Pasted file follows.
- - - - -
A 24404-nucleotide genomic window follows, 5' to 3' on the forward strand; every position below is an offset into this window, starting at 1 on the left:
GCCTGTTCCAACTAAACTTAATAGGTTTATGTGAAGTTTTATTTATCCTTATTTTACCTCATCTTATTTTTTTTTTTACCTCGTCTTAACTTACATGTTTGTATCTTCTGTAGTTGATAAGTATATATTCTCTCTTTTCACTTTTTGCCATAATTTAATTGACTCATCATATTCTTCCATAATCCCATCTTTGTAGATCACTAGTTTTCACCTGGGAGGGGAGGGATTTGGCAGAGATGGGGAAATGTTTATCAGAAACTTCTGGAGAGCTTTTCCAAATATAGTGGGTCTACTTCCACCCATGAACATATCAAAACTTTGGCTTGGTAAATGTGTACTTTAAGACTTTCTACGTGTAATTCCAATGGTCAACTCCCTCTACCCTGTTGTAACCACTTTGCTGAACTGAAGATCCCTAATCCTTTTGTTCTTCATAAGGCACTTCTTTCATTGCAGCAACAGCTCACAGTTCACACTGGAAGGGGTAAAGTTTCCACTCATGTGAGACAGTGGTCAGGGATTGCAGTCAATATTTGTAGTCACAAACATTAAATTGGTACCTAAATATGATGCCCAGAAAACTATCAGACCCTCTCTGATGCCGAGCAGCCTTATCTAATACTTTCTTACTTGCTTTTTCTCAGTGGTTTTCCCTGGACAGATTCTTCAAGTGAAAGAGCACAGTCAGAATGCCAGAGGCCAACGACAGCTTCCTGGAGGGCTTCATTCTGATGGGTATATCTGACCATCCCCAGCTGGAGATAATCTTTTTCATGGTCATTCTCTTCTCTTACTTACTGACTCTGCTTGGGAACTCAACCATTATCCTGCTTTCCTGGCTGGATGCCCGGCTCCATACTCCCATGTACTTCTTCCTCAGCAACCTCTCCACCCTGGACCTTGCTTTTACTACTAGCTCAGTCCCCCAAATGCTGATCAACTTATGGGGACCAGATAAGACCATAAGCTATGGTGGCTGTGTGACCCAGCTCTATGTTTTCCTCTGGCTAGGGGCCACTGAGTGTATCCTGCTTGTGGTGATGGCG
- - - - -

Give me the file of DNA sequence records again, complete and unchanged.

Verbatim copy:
A 24404-nucleotide genomic window follows, 5' to 3' on the forward strand; every position below is an offset into this window, starting at 1 on the left:
GCCTGTTCCAACTAAACTTAATAGGTTTATGTGAAGTTTTATTTATCCTTATTTTACCTCATCTTATTTTTTTTTTTACCTCGTCTTAACTTACATGTTTGTATCTTCTGTAGTTGATAAGTATATATTCTCTCTTTTCACTTTTTGCCATAATTTAATTGACTCATCATATTCTTCCATAATCCCATCTTTGTAGATCACTAGTTTTCACCTGGGAGGGGAGGGATTTGGCAGAGATGGGGAAATGTTTATCAGAAACTTCTGGAGAGCTTTTCCAAATATAGTGGGTCTACTTCCACCCATGAACATATCAAAACTTTGGCTTGGTAAATGTGTACTTTAAGACTTTCTACGTGTAATTCCAATGGTCAACTCCCTCTACCCTGTTGTAACCACTTTGCTGAACTGAAGATCCCTAATCCTTTTGTTCTTCATAAGGCACTTCTTTCATTGCAGCAACAGCTCACAGTTCACACTGGAAGGGGTAAAGTTTCCACTCATGTGAGACAGTGGTCAGGGATTGCAGTCAATATTTGTAGTCACAAACATTAAATTGGTACCTAAATATGATGCCCAGAAAACTATCAGACCCTCTCTGATGCCGAGCAGCCTTATCTAATACTTTCTTACTTGCTTTTTCTCAGTGGTTTTCCCTGGACAGATTCTTCAAGTGAAAGAGCACAGTCAGAATGCCAGAGGCCAACGACAGCTTCCTGGAGGGCTTCATTCTGATGGGTATATCTGACCATCCCCAGCTGGAGATAATCTTTTTCATGGTCATTCTCTTCTCTTACTTACTGACTCTGCTTGGGAACTCAACCATTATCCTGCTTTCCTGGCTGGATGCCCGGCTCCATACTCCCATGTACTTCTTCCTCAGCAACCTCTCCACCCTGGACCTTGCTTTTACTACTAGCTCAGTCCCCCAAATGCTGATCAACTTATGGGGACCAGATAAGACCATAAGCTATGGTGGCTGTGTGACCCAGCTCTATGTTTTCCTCTGGCTAGGGGCCACTGAGTGTATCCTGCTTGTGGTGATGGCG